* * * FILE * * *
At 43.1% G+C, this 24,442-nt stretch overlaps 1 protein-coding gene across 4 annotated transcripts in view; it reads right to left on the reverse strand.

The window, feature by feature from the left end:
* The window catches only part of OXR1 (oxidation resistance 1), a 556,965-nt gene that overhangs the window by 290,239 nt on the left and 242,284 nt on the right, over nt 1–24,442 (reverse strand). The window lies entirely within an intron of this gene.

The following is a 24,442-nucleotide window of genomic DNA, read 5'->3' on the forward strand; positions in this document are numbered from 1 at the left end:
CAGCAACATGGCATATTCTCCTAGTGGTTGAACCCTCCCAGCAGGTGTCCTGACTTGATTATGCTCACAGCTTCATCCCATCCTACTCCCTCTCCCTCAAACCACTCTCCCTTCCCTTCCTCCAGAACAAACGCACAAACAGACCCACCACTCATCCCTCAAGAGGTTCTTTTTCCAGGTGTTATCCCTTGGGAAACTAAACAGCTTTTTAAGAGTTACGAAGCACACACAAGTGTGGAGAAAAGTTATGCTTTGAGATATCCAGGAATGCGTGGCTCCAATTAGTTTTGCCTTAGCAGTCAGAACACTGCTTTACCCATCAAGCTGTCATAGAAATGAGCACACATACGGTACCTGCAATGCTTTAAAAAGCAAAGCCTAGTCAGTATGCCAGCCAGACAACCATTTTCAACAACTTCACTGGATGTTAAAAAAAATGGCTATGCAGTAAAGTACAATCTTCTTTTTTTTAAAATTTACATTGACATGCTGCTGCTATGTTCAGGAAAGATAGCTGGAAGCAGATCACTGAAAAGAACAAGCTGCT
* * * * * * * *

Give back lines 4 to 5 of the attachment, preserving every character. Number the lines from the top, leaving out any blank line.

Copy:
The following is a 24,442-nucleotide window of genomic DNA, read 5'->3' on the forward strand; positions in this document are numbered from 1 at the left end:
CAGCAACATGGCATATTCTCCTAGTGGTTGAACCCTCCCAGCAGGTGTCCTGACTTGATTATGCTCACAGCTTCATCCCATCCTACTCCCTCTCCCTCAAACCACTCTCCCTTCCCTTCCTCCAGAACAAACGCACAAACAGACCCACCACTCATCCCTCAAGAGGTTCTTTTTCCAGGTGTTATCCCTTGGGAAACTAAACAGCTTTTTAAGAGTTACGAAGCACACACAAGTGTGGAGAAAAGTTATGCTTTGAGATATCCAGGAATGCGTGGCTCCAATTAGTTTTGCCTTAGCAGTCAGAACACTGCTTTACCCATCAAGCTGTCATAGAAATGAGCACACATACGGTACCTGCAATGCTTTAAAAAGCAAAGCCTAGTCAGTATGCCAGCCAGACAACCATTTTCAACAACTTCACTGGATGTTAAAAAAAATGGCTATGCAGTAAAGTACAATCTTCTTTTTTTTAAAATTTACATTGACATGCTGCTGCTATGTTCAGGAAAGATAGCTGGAAGCAGATCACTGAAAAGAACAAGCTGCT